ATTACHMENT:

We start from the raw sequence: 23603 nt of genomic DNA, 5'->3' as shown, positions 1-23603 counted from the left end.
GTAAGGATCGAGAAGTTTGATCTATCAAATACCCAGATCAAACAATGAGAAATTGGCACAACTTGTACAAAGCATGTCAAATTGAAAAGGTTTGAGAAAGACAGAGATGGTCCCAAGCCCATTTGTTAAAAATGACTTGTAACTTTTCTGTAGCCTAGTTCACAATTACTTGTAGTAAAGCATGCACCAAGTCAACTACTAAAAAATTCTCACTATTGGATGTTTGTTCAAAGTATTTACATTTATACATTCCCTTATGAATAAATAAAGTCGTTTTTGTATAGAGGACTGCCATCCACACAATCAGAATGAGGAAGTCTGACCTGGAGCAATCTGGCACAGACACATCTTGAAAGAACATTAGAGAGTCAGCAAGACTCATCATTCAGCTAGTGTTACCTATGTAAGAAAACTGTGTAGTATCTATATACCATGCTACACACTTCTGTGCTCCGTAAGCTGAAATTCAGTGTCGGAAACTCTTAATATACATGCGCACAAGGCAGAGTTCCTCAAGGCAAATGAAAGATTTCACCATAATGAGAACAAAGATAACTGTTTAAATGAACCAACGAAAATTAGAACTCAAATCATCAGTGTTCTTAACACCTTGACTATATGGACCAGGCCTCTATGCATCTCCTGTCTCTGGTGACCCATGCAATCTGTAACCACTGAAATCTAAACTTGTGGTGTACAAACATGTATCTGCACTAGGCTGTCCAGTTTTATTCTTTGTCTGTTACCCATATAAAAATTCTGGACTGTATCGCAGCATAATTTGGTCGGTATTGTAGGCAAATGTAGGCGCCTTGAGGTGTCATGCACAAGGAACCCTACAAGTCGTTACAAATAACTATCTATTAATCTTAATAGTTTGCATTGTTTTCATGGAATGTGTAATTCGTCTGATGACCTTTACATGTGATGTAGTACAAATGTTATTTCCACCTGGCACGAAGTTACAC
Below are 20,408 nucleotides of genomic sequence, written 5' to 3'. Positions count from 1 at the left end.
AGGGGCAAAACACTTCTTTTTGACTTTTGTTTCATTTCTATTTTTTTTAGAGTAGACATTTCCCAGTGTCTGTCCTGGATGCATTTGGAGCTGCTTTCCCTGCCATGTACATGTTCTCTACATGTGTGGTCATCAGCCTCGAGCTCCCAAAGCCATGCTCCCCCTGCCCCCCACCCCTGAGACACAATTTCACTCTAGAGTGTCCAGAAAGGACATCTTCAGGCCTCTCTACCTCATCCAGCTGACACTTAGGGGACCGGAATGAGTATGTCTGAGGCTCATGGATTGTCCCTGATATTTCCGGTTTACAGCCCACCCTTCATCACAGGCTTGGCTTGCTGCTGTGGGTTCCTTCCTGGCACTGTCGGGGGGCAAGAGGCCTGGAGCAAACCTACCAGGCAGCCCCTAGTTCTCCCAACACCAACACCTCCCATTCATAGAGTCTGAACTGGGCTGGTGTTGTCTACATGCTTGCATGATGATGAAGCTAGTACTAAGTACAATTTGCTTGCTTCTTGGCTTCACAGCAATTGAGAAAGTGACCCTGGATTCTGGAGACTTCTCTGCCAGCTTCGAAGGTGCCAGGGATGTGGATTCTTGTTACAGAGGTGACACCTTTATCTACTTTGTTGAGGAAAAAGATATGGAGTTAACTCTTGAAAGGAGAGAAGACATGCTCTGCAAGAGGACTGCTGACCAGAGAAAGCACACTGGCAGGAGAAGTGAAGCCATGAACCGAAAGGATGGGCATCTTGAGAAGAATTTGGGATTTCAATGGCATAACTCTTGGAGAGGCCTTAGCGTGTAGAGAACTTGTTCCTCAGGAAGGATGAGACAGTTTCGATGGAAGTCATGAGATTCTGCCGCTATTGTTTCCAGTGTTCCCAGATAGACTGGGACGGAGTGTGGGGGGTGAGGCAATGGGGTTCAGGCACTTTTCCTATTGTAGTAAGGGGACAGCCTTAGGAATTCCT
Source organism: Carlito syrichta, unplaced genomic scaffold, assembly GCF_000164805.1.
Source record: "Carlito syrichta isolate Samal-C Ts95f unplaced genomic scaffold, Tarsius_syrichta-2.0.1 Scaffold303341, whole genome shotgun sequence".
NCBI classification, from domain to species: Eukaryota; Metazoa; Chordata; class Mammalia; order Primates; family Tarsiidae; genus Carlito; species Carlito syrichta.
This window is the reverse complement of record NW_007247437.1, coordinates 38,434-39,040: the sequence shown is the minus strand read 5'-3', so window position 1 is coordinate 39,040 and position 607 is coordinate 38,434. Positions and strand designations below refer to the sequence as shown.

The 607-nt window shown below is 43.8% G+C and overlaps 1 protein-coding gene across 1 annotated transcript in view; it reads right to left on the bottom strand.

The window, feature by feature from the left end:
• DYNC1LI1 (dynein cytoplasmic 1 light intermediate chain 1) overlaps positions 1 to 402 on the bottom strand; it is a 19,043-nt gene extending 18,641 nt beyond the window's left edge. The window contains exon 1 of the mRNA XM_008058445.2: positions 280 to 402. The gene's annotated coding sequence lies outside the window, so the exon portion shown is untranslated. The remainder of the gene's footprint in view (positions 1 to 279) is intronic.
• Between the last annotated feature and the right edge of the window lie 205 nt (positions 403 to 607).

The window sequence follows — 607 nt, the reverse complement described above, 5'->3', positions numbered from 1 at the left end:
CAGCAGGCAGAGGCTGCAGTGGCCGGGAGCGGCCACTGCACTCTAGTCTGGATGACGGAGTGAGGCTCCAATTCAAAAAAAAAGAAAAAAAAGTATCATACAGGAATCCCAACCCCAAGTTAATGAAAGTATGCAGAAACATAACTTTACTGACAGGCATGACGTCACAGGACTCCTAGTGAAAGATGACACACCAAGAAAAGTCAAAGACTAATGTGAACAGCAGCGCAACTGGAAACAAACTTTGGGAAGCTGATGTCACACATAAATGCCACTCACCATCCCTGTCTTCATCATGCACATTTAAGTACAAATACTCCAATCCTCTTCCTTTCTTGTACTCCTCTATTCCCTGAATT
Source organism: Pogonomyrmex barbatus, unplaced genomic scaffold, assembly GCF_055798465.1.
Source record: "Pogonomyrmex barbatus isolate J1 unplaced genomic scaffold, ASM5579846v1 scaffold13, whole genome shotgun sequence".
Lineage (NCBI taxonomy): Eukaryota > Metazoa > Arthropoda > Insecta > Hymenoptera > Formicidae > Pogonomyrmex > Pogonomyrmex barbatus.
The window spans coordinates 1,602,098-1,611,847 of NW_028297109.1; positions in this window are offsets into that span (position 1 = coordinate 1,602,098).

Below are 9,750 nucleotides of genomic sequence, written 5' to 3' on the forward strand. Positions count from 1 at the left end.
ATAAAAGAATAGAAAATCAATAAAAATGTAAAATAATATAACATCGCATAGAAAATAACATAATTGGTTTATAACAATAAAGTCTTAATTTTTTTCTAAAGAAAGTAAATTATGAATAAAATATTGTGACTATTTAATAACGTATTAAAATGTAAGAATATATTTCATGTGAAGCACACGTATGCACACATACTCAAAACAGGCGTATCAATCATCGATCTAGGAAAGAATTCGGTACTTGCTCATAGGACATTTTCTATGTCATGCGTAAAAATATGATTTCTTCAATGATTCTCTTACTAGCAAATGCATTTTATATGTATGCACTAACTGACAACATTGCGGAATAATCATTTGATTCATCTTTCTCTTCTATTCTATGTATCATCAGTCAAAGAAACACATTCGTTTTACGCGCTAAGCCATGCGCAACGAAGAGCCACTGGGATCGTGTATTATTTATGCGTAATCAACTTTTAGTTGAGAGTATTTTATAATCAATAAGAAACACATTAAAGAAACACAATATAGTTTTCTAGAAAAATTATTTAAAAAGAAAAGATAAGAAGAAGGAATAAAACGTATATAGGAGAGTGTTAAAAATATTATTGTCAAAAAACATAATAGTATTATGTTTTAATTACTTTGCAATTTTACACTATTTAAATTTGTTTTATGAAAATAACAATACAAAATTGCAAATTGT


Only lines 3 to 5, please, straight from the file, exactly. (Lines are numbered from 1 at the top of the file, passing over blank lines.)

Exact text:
Below are 20,408 nucleotides of genomic sequence, written 5' to 3'. Positions count from 1 at the left end.
AGGGGCAAAACACTTCTTTTTGACTTTTGTTTCATTTCTATTTTTTTTAGAGTAGACATTTCCCAGTGTCTGTCCTGGATGCATTTGGAGCTGCTTTCCCTGCCATGTACATGTTCTCTACATGTGTGGTCATCAGCCTCGAGCTCCCAAAGCCATGCTCCCCCTGCCCCCCACCCCTGAGACACAATTTCACTCTAGAGTGTCCAGAAAGGACATCTTCAGGCCTCTCTACCTCATCCAGCTGACACTTAGGGGACCGGAATGAGTATGTCTGAGGCTCATGGATTGTCCCTGATATTTCCGGTTTACAGCCCACCCTTCATCACAGGCTTGGCTTGCTGCTGTGGGTTCCTTCCTGGCACTGTCGGGGGGCAAGAGGCCTGGAGCAAACCTACCAGGCAGCCCCTAGTTCTCCCAACACCAACACCTCCCATTCATAGAGTCTGAACTGGGCTGGTGTTGTCTACATGCTTGCATGATGATGAAGCTAGTACTAAGTACAATTTGCTTGCTTCTTGGCTTCACAGCAATTGAGAAAGTGACCCTGGATTCTGGAGACTTCTCTGCCAGCTTCGAAGGTGCCAGGGATGTGGATTCTTGTTACAGAGGTGACACCTTTATCTACTTTGTTGAGGAAAAAGATATGGAGTTAACTCTTGAAAGGAGAGAAGACATGCTCTGCAAGAGGACTGCTGACCAGAGAAAGCACACTGGCAGGAGAAGTGAAGCCATGAACCGAAAGGATGGGCATCTTGAGAAGAATTTGGGATTTCAATGGCATAACTCTTGGAGAGGCCTTAGCGTGTAGAGAACTTGTTCCTCAGGAAGGATGAGACAGTTTCGATGGAAGTCATGAGATTCTGCCGCTATTGTTTCCAGTGTTCCCAGATAGACTGGGACGGAGTGTGGGGGGTGAGGCAATGGGGTTCAGGCACTTTTCCTATTGTAGTAAGGGGACAGCCTTAGGAATTCCT
Source organism: Carlito syrichta, unplaced genomic scaffold, assembly GCF_000164805.1.